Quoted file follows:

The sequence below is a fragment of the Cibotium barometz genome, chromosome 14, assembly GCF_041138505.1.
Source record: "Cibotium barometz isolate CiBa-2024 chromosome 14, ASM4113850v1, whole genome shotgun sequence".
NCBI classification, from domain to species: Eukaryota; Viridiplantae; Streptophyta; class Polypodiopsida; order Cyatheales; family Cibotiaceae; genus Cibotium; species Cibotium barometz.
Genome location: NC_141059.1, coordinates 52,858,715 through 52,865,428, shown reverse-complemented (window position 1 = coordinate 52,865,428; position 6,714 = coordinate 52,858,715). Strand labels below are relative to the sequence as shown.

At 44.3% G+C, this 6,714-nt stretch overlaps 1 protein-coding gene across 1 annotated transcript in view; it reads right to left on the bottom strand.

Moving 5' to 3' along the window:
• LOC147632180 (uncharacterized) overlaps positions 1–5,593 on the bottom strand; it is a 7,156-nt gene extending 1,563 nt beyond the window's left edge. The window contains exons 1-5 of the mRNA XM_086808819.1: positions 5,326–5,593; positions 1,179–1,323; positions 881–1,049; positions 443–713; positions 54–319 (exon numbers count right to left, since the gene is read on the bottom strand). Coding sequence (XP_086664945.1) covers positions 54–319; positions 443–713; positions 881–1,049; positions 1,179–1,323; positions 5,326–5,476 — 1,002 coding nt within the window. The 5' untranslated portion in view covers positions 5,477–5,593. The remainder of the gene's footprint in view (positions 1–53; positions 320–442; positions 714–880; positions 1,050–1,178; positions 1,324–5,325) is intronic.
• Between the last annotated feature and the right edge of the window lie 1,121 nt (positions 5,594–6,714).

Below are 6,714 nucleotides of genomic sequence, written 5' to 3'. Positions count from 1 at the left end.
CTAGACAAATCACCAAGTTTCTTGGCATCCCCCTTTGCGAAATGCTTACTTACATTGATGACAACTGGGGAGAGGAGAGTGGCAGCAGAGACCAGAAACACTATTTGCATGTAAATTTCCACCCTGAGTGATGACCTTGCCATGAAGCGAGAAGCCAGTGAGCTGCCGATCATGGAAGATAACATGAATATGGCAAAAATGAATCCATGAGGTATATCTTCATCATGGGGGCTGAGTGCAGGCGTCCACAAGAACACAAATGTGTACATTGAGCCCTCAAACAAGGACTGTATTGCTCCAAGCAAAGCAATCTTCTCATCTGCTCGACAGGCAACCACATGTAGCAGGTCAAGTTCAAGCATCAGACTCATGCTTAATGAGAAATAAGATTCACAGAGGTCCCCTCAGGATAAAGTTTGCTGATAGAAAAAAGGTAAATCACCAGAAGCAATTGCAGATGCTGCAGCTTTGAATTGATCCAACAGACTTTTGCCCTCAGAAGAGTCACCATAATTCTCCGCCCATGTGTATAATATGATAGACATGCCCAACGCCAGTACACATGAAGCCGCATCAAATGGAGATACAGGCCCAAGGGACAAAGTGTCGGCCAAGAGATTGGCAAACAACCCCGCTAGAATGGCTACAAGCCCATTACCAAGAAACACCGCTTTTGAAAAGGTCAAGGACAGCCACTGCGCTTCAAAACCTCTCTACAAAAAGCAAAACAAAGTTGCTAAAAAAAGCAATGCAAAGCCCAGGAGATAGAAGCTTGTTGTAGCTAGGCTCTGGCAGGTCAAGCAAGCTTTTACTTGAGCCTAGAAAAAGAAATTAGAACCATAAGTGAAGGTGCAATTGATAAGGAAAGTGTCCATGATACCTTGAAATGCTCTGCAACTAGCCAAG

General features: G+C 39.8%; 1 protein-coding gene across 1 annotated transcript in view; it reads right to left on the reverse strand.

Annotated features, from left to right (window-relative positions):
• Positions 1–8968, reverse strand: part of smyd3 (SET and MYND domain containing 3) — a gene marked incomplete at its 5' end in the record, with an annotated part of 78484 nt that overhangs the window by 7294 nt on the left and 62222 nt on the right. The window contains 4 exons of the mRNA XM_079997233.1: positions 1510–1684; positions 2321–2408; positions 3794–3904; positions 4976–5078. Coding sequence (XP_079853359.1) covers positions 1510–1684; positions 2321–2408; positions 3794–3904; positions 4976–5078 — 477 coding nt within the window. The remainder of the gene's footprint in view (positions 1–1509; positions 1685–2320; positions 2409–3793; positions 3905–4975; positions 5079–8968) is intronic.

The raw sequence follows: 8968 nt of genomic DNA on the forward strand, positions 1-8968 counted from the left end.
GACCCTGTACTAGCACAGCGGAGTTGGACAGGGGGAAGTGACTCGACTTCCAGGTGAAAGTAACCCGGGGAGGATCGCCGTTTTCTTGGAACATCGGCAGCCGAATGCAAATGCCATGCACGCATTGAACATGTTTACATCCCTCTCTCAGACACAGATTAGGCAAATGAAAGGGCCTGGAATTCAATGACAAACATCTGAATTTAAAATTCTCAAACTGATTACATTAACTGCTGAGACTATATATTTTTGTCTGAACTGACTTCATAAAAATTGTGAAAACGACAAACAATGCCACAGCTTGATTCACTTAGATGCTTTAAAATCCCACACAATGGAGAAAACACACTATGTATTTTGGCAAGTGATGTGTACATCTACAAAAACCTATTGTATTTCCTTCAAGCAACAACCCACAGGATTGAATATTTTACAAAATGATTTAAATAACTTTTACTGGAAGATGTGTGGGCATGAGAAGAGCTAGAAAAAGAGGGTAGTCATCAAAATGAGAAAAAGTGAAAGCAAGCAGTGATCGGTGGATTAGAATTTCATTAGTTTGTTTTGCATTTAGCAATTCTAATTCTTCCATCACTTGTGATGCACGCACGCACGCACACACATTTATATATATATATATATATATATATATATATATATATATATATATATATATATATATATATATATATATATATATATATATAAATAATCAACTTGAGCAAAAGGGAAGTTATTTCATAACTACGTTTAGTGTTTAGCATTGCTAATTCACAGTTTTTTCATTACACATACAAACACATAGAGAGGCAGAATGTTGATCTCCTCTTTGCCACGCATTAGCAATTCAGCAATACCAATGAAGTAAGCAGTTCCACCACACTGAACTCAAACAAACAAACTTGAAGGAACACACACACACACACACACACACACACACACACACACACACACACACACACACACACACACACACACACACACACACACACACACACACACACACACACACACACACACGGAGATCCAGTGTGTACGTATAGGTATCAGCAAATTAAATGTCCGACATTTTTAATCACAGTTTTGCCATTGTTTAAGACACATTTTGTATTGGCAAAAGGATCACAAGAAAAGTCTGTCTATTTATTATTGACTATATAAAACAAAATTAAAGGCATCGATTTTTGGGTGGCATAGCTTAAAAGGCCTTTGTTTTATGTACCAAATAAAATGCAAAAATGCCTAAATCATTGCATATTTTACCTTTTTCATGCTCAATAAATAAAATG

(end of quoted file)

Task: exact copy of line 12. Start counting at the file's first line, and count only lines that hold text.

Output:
Annotated features, from left to right (window-relative positions):